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Sage-Leaf (salvia officinalis)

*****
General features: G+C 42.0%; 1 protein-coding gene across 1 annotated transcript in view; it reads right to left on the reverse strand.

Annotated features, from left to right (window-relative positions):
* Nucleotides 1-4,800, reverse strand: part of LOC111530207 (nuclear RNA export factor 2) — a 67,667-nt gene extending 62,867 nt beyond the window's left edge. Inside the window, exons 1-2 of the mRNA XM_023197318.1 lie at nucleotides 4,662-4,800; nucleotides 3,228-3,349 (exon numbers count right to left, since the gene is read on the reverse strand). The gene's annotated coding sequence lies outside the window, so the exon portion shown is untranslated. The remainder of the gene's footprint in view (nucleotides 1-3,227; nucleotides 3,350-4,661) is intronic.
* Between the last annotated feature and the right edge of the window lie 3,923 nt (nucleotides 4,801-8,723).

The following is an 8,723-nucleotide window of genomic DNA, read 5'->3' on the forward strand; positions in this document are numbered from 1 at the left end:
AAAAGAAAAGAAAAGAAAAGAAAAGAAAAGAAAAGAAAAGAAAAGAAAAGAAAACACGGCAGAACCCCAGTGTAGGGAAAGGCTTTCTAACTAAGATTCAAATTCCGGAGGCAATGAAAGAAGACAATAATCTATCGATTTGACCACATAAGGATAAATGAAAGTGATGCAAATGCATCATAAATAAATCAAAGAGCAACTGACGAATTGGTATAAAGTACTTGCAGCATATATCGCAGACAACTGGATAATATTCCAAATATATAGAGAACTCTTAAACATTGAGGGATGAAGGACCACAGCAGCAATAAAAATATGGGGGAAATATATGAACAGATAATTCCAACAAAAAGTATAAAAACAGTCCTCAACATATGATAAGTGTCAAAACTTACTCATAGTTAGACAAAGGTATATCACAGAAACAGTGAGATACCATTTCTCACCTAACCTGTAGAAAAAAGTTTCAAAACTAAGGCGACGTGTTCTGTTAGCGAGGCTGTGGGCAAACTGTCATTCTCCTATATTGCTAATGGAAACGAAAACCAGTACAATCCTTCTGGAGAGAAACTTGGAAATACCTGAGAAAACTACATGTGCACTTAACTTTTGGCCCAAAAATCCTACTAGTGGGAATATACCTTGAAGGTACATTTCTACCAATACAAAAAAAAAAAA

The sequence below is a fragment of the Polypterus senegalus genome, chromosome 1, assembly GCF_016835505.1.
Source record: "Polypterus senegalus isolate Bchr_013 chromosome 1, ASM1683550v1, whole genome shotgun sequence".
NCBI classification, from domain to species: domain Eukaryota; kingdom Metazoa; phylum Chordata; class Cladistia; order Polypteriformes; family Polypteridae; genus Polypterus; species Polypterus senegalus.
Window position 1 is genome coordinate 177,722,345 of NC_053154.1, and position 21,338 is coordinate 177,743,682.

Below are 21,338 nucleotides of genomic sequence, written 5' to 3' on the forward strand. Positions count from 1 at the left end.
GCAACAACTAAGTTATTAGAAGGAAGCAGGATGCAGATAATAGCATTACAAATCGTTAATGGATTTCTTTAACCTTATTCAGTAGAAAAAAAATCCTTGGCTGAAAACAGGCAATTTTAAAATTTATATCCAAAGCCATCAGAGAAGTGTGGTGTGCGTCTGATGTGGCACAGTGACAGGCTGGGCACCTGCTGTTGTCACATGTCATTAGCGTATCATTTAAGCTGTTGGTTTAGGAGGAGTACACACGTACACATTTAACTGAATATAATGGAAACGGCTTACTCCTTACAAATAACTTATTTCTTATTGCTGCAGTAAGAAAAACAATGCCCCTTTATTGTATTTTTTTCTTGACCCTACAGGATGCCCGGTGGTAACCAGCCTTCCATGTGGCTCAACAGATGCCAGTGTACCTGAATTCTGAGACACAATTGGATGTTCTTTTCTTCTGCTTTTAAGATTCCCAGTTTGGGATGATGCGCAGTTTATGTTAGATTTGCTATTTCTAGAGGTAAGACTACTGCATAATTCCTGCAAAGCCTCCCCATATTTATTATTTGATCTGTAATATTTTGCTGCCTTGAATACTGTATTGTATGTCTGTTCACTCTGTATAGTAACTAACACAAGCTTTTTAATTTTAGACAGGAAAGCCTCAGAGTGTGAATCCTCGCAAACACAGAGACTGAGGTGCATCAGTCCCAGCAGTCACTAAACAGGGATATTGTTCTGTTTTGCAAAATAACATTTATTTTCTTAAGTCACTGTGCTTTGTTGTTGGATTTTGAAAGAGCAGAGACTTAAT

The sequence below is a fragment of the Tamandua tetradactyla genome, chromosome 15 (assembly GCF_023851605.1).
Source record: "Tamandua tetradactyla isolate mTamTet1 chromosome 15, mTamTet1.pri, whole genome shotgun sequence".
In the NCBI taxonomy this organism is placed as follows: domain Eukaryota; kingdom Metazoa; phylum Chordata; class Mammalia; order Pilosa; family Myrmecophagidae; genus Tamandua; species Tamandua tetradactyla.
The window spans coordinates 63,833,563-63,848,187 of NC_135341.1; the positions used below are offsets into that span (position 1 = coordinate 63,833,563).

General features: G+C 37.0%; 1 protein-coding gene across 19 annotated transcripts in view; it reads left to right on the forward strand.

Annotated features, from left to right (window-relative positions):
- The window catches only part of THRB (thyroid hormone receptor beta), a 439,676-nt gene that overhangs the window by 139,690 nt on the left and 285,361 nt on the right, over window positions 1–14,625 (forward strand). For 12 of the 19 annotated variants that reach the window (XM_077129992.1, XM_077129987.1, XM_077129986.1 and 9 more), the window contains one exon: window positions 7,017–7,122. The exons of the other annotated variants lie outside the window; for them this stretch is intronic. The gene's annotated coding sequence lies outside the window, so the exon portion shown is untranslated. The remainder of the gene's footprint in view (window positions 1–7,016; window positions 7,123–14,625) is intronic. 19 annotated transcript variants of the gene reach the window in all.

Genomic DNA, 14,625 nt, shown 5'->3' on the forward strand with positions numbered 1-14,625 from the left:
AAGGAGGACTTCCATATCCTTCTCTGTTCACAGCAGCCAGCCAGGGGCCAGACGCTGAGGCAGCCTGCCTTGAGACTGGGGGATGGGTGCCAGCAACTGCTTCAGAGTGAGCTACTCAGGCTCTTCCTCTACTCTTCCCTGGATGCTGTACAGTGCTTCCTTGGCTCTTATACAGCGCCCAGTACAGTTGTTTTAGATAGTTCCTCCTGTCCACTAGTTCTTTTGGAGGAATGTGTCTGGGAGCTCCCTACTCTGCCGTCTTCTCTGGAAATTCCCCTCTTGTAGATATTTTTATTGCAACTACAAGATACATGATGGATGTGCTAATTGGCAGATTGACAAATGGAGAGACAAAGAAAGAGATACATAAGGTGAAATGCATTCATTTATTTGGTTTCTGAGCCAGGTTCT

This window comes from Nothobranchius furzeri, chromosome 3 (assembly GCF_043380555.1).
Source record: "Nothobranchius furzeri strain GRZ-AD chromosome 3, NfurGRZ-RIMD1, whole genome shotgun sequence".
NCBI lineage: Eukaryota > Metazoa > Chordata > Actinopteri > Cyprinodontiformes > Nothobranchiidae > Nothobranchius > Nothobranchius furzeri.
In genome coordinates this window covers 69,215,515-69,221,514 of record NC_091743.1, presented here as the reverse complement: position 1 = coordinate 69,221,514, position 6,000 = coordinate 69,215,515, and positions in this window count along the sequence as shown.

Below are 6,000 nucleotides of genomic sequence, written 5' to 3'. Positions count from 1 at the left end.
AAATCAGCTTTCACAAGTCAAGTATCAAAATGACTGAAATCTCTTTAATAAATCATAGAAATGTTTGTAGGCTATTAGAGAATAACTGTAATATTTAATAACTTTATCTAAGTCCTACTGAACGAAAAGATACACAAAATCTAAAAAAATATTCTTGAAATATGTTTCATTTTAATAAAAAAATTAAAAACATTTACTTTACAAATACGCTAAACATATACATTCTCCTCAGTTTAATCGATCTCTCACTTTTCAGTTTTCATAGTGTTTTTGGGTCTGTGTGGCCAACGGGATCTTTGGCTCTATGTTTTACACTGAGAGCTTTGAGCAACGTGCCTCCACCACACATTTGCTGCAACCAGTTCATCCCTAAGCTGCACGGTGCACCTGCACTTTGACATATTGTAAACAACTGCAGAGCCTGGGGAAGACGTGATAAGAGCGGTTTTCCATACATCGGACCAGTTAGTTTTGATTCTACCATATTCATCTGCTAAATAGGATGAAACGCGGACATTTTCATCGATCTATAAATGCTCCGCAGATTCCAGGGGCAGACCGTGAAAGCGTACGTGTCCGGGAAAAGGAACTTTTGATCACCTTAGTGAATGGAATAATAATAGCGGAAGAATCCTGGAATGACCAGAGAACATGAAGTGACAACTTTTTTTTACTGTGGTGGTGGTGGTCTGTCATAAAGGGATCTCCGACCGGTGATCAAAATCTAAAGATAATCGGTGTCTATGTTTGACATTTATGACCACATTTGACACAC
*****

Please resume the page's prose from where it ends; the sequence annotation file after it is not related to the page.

All our herbs come from certified organic sources or trusted wildcrafters. ENGLISH COMMON NAME:Standard: Sage Leaf Also known as; sage, common sage, garden sage LATIN NAME:salvia officinalis Plant Family: Lamiaceae PART(S) USED:Dried leaf. OVERVIEW:Common sage is a low-growing evergreen shrub in the mint family that can be found worldwide. It has always been a preferred kitchen seasoning and was historically used in traditional European herbalism for its healthful properties. The herb's Latin name salvia, is derived from the Latin word to heal. Sage leaves can be infused as tea, macerated as an extract, and used as a culinary spice. For centuries, this shrub has been popular in nearly every European cuisine and is used frequently to flavour various proteins, soups, puddings, cheeses and vegetables. Its unmistakable peppery flavor makes it popular for use in stuffing and other hardier dishes. PREPARATIONS:Keep dry. Store in an airtight container in a dry cupboard away from light. Will keep for many years. Can be used as a spice to flavor food, or as a tea. Place dried leaves in 150 ml water, bring to a boil, and simmer for 10 minutes. PRECAUTIONS & CONTRAINDICATIONS: If consumption exceeds the use as a spice, then not for use in pregnancy or breastfeeding, except under the supervision of a qualified healthcare practitioner, because of its emmenagogue and abortifacient effect. Do not use during lactation due to the possibility of reduced milk flow. Do not use in high doses or for long term because of the mutagen thujone We recommend that you consult with a qualified healthcare practitioner before using any herbal products, especially if you are pregnant, nursing, have allergies, or are on any medications. Although most herbs are generally safe, it is recommended that you avoid self-prescribing especially when there is an underlying ongoing medical condition. This information is for educational purposes only, has not been evaluated by Health Canada, and is not intended to diagnose, treat, cure, or prevent any disease. Reference Health Canada:http://webprod.hc-sc.gc.ca/nhpid-bdipsn/ingredReq.do?id=4146&lang=eng